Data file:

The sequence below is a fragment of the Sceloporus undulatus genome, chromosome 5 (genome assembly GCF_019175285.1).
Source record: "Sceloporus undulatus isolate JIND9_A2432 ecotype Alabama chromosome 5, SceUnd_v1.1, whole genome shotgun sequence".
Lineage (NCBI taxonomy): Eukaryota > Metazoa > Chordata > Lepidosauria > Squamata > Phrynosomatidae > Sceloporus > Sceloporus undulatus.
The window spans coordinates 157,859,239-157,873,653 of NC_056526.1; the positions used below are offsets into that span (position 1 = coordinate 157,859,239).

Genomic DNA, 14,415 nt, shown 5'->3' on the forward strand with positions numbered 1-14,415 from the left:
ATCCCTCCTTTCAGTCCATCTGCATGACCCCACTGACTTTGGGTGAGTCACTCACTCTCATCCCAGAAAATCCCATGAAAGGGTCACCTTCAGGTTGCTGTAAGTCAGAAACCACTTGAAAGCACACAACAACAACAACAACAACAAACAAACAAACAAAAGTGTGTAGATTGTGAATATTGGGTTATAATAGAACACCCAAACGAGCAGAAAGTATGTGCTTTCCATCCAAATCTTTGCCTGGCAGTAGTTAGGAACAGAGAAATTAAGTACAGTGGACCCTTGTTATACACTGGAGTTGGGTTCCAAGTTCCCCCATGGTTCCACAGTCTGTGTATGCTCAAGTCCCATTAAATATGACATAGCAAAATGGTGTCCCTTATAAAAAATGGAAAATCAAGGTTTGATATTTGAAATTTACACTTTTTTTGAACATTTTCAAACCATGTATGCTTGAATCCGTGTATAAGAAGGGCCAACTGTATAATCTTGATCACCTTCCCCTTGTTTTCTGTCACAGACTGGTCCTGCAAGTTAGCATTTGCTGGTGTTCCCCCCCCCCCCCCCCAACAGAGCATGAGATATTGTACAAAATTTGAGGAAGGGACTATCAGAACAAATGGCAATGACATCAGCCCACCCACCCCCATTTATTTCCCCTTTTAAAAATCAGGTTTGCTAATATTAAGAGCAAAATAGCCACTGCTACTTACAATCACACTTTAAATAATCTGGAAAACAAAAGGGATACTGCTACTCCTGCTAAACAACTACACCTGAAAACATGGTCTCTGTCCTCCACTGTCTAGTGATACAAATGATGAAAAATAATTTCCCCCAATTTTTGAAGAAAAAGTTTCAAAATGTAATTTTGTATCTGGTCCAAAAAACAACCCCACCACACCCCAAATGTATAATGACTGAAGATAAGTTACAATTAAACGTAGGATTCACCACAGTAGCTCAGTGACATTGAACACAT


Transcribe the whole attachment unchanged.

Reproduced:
The sequence below is a fragment of the Sceloporus undulatus genome, chromosome 5 (genome assembly GCF_019175285.1).
Source record: "Sceloporus undulatus isolate JIND9_A2432 ecotype Alabama chromosome 5, SceUnd_v1.1, whole genome shotgun sequence".
Lineage (NCBI taxonomy): Eukaryota > Metazoa > Chordata > Lepidosauria > Squamata > Phrynosomatidae > Sceloporus > Sceloporus undulatus.
The window spans coordinates 157,859,239-157,873,653 of NC_056526.1; the positions used below are offsets into that span (position 1 = coordinate 157,859,239).

Genomic DNA, 14,415 nt, shown 5'->3' on the forward strand with positions numbered 1-14,415 from the left:
ATCCCTCCTTTCAGTCCATCTGCATGACCCCACTGACTTTGGGTGAGTCACTCACTCTCATCCCAGAAAATCCCATGAAAGGGTCACCTTCAGGTTGCTGTAAGTCAGAAACCACTTGAAAGCACACAACAACAACAACAACAACAAACAAACAAACAAAAGTGTGTAGATTGTGAATATTGGGTTATAATAGAACACCCAAACGAGCAGAAAGTATGTGCTTTCCATCCAAATCTTTGCCTGGCAGTAGTTAGGAACAGAGAAATTAAGTACAGTGGACCCTTGTTATACACTGGAGTTGGGTTCCAAGTTCCCCCATGGTTCCACAGTCTGTGTATGCTCAAGTCCCATTAAATATGACATAGCAAAATGGTGTCCCTTATAAAAAATGGAAAATCAAGGTTTGATATTTGAAATTTACACTTTTTTTGAACATTTTCAAACCATGTATGCTTGAATCCGTGTATAAGAAGGGCCAACTGTATAATCTTGATCACCTTCCCCTTGTTTTCTGTCACAGACTGGTCCTGCAAGTTAGCATTTGCTGGTGTTCCCCCCCCCCCCCCCCAACAGAGCATGAGATATTGTACAAAATTTGAGGAAGGGACTATCAGAACAAATGGCAATGACATCAGCCCACCCACCCCCATTTATTTCCCCTTTTAAAAATCAGGTTTGCTAATATTAAGAGCAAAATAGCCACTGCTACTTACAATCACACTTTAAATAATCTGGAAAACAAAAGGGATACTGCTACTCCTGCTAAACAACTACACCTGAAAACATGGTCTCTGTCCTCCACTGTCTAGTGATACAAATGATGAAAAATAATTTCCCCCAATTTTTGAAGAAAAAGTTTCAAAATGTAATTTTGTATCTGGTCCAAAAAACAACCCCACCACACCCCAAATGTATAATGACTGAAGATAAGTTACAATTAAACGTAGGATTCACCACAGTAGCTCAGTGACATTGAACACAT